When Charlemagne said "let my armies be the rocks and the trees and the birds in the sky", food production and the war we wage against crop pests would have been far from his mind. However, in a changing agricultural environment growers are increasingly turning to nature to provide important ecological services, including pest control and crop pollination. The creatures that naturally provide these services - primarily insects - are part of our 'Functional Agro-Biodiversity', and encouraging them into our farm-scape is the focus of a 5-year research programme headed by Prof Felix Wäckers of Lancaster University.
The project, funded through Defra's Horticulture LINK programme and carried out in partnership with the horticulture industry, levy bodies and major retailers, aims to use selected flowering plants in field margins to recruit all forms of Functional Agro-Biodiversity, from bees to hoverflies and parasitoid wasps. Once present in numbers these beneficial insects will assist growers in producing their crops in a more sustainable and environmentally-friendly manner. Farmland birds should also benefit from an expanded menu featuring a host of juicy insects and a plentiful supply of seeds.
Non-crop vegetation in agricultural landscapes can provide a range of important ecological services, including conservation of native flora/fauna and the enhancement of pollination efficacy and biological pest control. Not only pollinators, but also many biological control agents depend on flowering vegetation as a source of nectar and pollen. The scarcity of floral resources in modern horticultural and arable systems severely constrains predator survival, limiting the effectiveness of biological pest control. In addition, flowering field margins can also be a crucial element in the divertion or interception of pest insects (trap crops). However, the effectiveness of field margins in delivering pest control services strongly depends on their botanical composition. Currently, non-crop elements are typically designed for one particular ecosystem service, often rendering them suboptimal for other functions.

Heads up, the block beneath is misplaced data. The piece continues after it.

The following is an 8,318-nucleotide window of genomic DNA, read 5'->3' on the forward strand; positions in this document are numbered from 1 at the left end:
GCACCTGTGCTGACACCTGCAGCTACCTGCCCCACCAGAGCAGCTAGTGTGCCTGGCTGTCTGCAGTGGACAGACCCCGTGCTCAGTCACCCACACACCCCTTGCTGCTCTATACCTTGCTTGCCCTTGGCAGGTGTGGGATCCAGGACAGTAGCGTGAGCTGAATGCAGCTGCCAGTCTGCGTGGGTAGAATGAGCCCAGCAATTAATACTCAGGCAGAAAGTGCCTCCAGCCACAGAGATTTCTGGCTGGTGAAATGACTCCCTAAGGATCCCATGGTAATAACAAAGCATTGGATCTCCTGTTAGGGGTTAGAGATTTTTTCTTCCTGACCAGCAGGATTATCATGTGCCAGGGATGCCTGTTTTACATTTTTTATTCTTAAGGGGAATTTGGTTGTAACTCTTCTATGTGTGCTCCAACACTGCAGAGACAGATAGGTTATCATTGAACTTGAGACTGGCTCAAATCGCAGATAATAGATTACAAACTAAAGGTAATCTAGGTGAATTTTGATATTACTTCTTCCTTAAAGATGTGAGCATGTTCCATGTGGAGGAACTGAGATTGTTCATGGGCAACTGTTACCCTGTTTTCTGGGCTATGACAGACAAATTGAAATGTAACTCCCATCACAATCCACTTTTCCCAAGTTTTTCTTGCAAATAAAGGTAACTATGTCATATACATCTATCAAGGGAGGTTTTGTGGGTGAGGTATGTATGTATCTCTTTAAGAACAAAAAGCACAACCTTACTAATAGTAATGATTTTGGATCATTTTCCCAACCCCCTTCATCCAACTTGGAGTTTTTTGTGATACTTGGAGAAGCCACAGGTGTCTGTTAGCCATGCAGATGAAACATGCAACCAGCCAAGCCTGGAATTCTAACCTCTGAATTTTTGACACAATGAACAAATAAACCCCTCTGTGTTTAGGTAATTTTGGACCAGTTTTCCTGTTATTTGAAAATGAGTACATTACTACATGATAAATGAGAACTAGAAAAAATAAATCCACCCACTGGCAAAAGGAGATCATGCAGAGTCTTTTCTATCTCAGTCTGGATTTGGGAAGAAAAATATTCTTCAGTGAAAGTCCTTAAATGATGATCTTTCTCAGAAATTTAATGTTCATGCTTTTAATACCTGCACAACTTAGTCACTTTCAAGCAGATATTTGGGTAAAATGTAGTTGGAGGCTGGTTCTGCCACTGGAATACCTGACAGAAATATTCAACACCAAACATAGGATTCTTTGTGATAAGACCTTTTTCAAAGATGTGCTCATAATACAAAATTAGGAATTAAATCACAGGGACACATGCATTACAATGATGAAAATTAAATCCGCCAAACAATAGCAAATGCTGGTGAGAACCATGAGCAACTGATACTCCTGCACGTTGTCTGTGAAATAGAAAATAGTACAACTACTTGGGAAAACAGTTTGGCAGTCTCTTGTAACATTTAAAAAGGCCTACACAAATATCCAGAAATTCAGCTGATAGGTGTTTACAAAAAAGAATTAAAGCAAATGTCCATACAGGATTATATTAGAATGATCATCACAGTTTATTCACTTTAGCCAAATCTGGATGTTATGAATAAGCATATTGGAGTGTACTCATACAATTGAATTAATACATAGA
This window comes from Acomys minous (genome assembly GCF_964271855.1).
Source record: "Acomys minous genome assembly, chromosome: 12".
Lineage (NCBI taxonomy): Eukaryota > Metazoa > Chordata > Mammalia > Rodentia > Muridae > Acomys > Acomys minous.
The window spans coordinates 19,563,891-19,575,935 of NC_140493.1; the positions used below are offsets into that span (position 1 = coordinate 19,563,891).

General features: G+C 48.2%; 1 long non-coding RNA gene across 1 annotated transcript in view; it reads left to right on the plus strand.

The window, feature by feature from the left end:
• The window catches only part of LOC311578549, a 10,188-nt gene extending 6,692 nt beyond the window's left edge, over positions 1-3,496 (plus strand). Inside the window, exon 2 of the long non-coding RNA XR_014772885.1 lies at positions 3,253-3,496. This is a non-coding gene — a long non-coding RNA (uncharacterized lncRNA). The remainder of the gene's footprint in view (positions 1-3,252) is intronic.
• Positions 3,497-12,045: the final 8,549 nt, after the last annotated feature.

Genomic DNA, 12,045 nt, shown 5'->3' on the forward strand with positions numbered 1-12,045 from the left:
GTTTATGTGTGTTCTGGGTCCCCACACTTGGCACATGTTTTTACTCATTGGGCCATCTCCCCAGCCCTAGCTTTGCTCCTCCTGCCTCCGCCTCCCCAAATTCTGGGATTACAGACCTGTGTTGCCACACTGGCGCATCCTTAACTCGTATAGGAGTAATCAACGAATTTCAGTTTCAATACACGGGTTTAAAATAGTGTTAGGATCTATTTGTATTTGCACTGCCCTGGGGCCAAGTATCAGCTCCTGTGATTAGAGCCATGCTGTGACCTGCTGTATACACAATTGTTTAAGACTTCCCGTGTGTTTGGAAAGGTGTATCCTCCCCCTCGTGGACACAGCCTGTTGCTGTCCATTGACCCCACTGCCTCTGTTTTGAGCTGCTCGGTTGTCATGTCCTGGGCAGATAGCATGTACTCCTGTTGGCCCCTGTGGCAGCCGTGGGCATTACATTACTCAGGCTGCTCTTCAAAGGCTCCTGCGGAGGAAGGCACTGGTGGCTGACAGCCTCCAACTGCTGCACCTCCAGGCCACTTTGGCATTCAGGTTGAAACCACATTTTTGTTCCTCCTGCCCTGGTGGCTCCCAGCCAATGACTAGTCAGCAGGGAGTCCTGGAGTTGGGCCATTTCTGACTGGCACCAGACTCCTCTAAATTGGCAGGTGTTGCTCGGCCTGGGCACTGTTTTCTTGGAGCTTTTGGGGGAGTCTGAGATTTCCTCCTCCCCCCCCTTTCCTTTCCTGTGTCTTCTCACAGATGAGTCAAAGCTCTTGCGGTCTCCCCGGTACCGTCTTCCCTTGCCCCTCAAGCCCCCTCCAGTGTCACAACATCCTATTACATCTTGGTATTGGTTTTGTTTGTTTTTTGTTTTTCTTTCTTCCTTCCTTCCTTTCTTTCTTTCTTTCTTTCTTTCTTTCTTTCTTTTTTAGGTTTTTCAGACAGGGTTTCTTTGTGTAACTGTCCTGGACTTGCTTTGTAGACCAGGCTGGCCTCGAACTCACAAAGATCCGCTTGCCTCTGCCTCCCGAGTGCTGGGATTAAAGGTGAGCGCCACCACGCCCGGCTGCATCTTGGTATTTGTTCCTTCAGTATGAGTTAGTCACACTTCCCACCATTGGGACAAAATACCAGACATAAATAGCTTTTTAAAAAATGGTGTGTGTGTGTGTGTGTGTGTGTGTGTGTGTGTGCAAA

In previous work, we have been able to show that it is possible to stack and optimize conservation and agronomical benefits through an informed selection of floral resources and a rational design of agro-ecosystems and landscape structure. This largescale project applies this multifunctional approach to focus on ecosystem services that are of direct benefit to UK agriculture, and conservation.
The project aims at developing species compositions for perennial field margins. It involves composing and testing field margin prescriptions across horticultural rotations that support biological pest control and pollination, combined with benefits in terms of bird conservation. The project will focus primarily on horticultural crops, where special challenges exist in maintaining high produce quality. Developing alternative pest control techniques in such crops is of paramount importance in the light of factors such as the EU Sustainable Use of Pesticides Directive, compliance with supply chain stewardship schemes, and increasing consumer concerns regarding the use of synthetic pesticides on food produce.
Funding for the work is being supplied through Defra's Horticulture LINK Programme (project HL0192: Perennial field margins with combined agronomical and ecological benefits for vegetable rotation schemes), providing a partnership between industry, government and academia. This partnership brings together the whole of the supply chain on the Project, including several well known retailers, seed suppliers and organisations representing horticultural and arable growers.
The final output will include recommendations for use and management of these field margins with a proposed goal of their inclusion in future Environmental Stewardship Options. A database will be set up to collate experience and knowledge from this and related functional biodiversity projects in order to make this information accessible to end-users.
Specific objectives include:
- Develop a seed mixture for perennial field margins that has the potential to optimize pest control, pollination and conservation benefits while minimizing potential risks for vegetable rotation schemes
- Quantify the impact of field margins on biological control agents, pests, pollinators and farmland birds.
- Support predator population build-up through provision of non-pest prey in field margins.
- Quantify the impact of perennial field margins on pest levels, crop quantity/quality and pest management costs
- Communicate best practice to commercial growers in the form of 'blueprints' for margin establishment and management, drawing upon knowledge generated in the proposed project as well as in ongoing European biodiversity projects.